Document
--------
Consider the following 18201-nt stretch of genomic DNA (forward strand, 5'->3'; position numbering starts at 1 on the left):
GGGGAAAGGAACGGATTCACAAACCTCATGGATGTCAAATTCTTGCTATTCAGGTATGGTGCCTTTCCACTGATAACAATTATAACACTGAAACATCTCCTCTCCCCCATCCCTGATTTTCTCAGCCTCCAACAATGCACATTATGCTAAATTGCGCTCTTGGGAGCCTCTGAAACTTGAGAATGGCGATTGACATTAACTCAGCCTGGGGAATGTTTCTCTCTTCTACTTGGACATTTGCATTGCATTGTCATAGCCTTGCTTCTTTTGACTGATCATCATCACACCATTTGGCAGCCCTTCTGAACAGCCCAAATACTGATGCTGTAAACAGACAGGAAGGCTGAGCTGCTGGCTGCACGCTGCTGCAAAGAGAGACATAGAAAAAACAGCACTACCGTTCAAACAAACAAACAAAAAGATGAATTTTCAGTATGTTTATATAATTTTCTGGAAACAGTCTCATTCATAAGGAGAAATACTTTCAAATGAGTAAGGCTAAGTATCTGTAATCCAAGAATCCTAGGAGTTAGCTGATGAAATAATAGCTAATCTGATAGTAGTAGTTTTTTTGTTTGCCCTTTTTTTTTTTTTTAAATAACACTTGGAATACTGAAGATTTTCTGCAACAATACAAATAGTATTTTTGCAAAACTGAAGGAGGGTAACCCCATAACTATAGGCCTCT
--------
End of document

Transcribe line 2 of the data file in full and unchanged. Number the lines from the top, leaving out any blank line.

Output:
GGGGAAAGGAACGGATTCACAAACCTCATGGATGTCAAATTCTTGCTATTCAGGTATGGTGCCTTTCCACTGATAACAATTATAACACTGAAACATCTCCTCTCCCCCATCCCTGATTTTCTCAGCCTCCAACAATGCACATTATGCTAAATTGCGCTCTTGGGAGCCTCTGAAACTTGAGAATGGCGATTGACATTAACTCAGCCTGGGGAATGTTTCTCTCTTCTACTTGGACATTTGCATTGCATTGTCATAGCCTTGCTTCTTTTGACTGATCATCATCACACCATTTGGCAGCCCTTCTGAACAGCCCAAATACTGATGCTGTAAACAGACAGGAAGGCTGAGCTGCTGGCTGCACGCTGCTGCAAAGAGAGACATAGAAAAAACAGCACTACCGTTCAAACAAACAAACAAAAAGATGAATTTTCAGTATGTTTATATAATTTTCTGGAAACAGTCTCATTCATAAGGAGAAATACTTTCAAATGAGTAAGGCTAAGTATCTGTAATCCAAGAATCCTAGGAGTTAGCTGATGAAATAATAGCTAATCTGATAGTAGTAGTTTTTTTGTTTGCCCTTTTTTTTTTTTTTAAATAACACTTGGAATACTGAAGATTTTCTGCAACAATACAAATAGTATTTTTGCAAAACTGAAGGAGGGTAACCCCATAACTATAGGCCTCT